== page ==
Seattle this week is hosting the annual convention of the American Meteorological Society. Seattle native Paul Newman is in town for the convention, and says the data absolutely don’t lie about climate change, but skepticism persists, to Earth’s peril.
The other day I spoke with Paul Newman about some of the work NASA does that affects life here on Earth. Newman, a 1974 graduate of O’Dea High School in Seattle, is chief scientist for earth sciences at NASA’s Goddard Space Flight Center in Maryland.
He’s been in town for this week’s annual convention of the American Meteorological Society.
At one of the conference sessions, researchers talked about communicating more effectively with the public about climate change. One speaker suggested a list of points to hit: Climate change is happening, global warming is real, global warming is caused by human activities, it’s bad for us, but there is hope if we take appropriate actions.
Newman gave a brief talk Monday about the effect of the Montreal Protocol on preserving the ozone layer as an example of the benefits of addressing problems before they go too far.
Most Read Local Stories
- 'Offended' Seattle U professor admits taking copies of student newspaper after it published photo of performer in drag
- Washingtonians are less religious than ever, Gallup poll finds | FYI Guy
- 8 months after farmed-fish escape, lively Atlantic salmon caught 40 miles upriver
- Washington lawmakers violated state constitution when rewriting police deadly force laws, judge says
- The professor, the cop and the student: A tale of sex and deception in San Juan County
The ozone layer of the stratosphere shields Earth from most of the sun’s ultraviolet radiation, which would be extremely damaging to living things, including people.
For decades, measurements have shown that vital layer being eroded by human activities. And the discovery in 1985 of a hole in the ozone layer above the Antarctic prompted work toward an international agreement to phase out numerous substances that contribute to ozone depletion. That became the Montreal Protocol, adopted in 1987.
Newman’s research has shown that without the action taken under the protocol, the ozone layer would be destroyed by 2050. Paying attention to the science helped us avoid that disaster.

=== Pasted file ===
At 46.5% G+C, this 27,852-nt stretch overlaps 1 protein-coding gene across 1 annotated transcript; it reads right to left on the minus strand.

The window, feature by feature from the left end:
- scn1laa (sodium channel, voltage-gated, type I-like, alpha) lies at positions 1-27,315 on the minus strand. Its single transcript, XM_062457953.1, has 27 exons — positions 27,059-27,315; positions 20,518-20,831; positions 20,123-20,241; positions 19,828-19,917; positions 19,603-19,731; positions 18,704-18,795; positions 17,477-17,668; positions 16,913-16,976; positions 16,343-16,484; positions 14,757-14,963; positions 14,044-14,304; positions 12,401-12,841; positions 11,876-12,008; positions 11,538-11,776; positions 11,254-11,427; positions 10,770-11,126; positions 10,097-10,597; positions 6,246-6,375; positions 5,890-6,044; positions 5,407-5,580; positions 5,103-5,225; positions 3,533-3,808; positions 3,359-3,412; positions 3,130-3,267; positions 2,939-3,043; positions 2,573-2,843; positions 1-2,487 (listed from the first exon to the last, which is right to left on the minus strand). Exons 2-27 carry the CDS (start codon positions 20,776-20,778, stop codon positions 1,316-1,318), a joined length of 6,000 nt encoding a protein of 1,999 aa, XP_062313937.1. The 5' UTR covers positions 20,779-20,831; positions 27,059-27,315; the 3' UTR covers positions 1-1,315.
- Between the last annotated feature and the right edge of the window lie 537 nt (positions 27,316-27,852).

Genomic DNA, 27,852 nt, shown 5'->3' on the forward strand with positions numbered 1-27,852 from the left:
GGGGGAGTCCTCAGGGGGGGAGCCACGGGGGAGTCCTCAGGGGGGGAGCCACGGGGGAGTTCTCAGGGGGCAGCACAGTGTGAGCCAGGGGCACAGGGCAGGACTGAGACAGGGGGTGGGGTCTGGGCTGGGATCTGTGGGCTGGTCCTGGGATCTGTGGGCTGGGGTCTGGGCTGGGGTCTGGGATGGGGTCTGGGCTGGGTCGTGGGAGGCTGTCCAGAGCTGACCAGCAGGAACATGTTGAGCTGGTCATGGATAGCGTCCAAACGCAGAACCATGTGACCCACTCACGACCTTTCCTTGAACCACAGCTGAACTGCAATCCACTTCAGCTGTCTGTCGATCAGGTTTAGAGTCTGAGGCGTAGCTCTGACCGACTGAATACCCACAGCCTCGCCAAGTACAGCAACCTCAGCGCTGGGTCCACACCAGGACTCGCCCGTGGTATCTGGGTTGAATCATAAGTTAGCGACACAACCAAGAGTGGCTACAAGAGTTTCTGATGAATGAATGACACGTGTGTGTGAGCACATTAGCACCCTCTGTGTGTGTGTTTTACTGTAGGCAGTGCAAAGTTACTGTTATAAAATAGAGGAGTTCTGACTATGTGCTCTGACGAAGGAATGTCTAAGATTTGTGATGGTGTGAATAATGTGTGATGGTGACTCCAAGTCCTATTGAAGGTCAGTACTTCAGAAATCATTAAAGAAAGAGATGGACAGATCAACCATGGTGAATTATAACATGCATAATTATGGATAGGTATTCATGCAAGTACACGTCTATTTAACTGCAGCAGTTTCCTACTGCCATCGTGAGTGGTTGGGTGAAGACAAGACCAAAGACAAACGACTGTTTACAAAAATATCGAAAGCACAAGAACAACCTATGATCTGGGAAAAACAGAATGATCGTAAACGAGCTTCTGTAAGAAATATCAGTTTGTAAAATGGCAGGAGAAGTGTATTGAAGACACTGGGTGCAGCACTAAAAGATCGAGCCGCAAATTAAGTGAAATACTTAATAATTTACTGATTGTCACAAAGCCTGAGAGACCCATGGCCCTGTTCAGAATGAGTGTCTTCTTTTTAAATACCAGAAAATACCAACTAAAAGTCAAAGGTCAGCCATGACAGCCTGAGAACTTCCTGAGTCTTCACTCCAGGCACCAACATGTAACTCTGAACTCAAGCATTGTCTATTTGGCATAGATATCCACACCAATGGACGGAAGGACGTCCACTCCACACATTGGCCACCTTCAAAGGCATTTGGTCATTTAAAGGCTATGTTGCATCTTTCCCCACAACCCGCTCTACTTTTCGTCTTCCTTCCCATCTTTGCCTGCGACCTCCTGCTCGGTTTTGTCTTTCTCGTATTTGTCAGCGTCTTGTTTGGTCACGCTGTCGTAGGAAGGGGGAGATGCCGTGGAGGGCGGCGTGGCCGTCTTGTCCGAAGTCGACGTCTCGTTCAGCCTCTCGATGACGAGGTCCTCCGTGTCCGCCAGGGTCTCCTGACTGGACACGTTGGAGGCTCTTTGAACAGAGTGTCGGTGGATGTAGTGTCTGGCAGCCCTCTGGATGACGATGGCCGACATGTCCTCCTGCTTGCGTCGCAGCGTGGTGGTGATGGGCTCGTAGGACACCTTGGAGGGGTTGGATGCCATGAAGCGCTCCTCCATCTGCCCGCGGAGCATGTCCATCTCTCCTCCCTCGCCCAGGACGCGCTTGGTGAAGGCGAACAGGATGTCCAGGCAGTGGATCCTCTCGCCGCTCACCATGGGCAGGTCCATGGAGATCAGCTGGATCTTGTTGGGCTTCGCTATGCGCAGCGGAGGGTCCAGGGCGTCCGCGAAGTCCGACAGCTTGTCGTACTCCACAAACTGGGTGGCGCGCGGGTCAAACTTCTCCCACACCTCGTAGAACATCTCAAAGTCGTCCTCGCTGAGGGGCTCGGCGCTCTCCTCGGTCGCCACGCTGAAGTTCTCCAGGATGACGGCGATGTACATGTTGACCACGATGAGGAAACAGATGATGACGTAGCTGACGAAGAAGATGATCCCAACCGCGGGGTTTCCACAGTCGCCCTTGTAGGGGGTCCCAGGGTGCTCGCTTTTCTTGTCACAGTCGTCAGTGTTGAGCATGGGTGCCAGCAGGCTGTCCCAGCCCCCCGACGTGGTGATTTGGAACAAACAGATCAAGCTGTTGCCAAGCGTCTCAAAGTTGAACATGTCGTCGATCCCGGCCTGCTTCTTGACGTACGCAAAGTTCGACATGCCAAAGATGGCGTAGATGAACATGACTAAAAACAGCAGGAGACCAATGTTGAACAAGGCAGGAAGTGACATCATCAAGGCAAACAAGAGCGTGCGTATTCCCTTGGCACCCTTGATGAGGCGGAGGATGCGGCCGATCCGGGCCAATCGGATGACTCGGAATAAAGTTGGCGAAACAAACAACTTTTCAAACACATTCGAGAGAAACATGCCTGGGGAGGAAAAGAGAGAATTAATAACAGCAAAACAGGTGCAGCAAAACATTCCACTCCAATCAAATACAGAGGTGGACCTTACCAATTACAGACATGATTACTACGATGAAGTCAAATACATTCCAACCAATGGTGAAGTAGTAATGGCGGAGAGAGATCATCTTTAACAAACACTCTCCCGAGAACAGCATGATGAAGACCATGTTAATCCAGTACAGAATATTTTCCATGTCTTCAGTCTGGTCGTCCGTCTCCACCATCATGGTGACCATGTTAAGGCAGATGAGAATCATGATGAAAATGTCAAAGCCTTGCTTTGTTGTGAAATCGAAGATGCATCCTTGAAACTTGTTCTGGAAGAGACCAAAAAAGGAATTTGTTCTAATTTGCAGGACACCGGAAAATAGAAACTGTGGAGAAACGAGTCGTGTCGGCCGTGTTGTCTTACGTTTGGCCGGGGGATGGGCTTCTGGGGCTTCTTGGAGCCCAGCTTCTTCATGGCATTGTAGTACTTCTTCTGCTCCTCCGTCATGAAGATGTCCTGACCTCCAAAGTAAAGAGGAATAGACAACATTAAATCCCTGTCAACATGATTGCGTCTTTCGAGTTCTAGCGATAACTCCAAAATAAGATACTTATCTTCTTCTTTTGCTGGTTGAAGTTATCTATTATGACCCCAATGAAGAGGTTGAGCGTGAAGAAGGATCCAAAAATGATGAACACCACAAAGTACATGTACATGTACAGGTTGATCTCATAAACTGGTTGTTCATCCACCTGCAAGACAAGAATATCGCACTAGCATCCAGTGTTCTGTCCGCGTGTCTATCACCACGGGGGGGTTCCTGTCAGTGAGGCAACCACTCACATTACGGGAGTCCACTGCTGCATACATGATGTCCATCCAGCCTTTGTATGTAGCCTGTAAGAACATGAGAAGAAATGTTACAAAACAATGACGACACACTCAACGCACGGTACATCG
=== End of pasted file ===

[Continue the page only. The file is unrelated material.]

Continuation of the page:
Newman is one of four scientists from around the world who advise countries as they continue to reduce damage to the atmosphere through the protocol. Those four are a conduit between scientists and policymakers.
He’s keen on the power of numbers to help people understand the world around us, if we take them seriously. When he was growing up on Capitol Hill, Newman said, numbers and reading were both important parts of life for him and his six brothers and sisters.
Newman, whose father was a Boeing engineer, said he was not a good student in elementary school, but the teachers at O’Dea pushed him. “They did not let you slack off,” he said. He’d been inspired by the space program and the Century 21 World’s Fair, so he chose to study physics at Seattle University. He said professors taught him to love science, especially Reed Guy, who, Newman said, “taught me how to look at the world from a mathematical, numbers perspective.”
After graduation, Newman worked briefly at Boeing, then went to Iowa State University to work toward a Ph.D. in solid-state physics. But he met a guy in atmospheric science and was hooked.
He’s been with NASA for almost 27 years and is still excited about the science.
“When I first got to NASA, we made a few measurements from space. We could make temperature and humidity profiles, using satellite instruments looking down.”
Now, he said, “We do everything. We are at a golden age of space observation.” He said they can tell how well plants in a particular spot on Earth are growing by detecting their phosphorescence, and even track dust from the Taklamakan Desert in China as it travels across the planet all the way to Seattle.
“Everyday I go into the office and somebody is showing something new and cool. … These data are telling us something about the people who live here, about how our planet is changing.” NASA combines all of those observations and turns the data “into real information people can use in their daily lives, policymakers can use to decide what they’re going to do in the future.”
And in that future, the big item now is climate change, he said. “It’s frustrating, the level of misinformation people have.”
Newman said that when he’s visiting friends and family, “the number that ask me, ‘Is climate change really happening?’ is amazing to me, because the truth of the matter is yeah. The climate really is changing. The data don’t lie. We’re virtually certain that it’s human-produced emissions that are leading the climate change.
“And it’s just frustrating to have to answer the same question over and over. No matter how many times I, as a scientist, will repeat it to my relatives, they’ll hear on the news there’s this equivalency. A scientist says this and a guy from wherever says that.”
He said that the effort to fight ozone depletion faced a similar struggle at first and won out.
There is always hope the facts will overcome skepticism that doesn’t have the numbers on its side.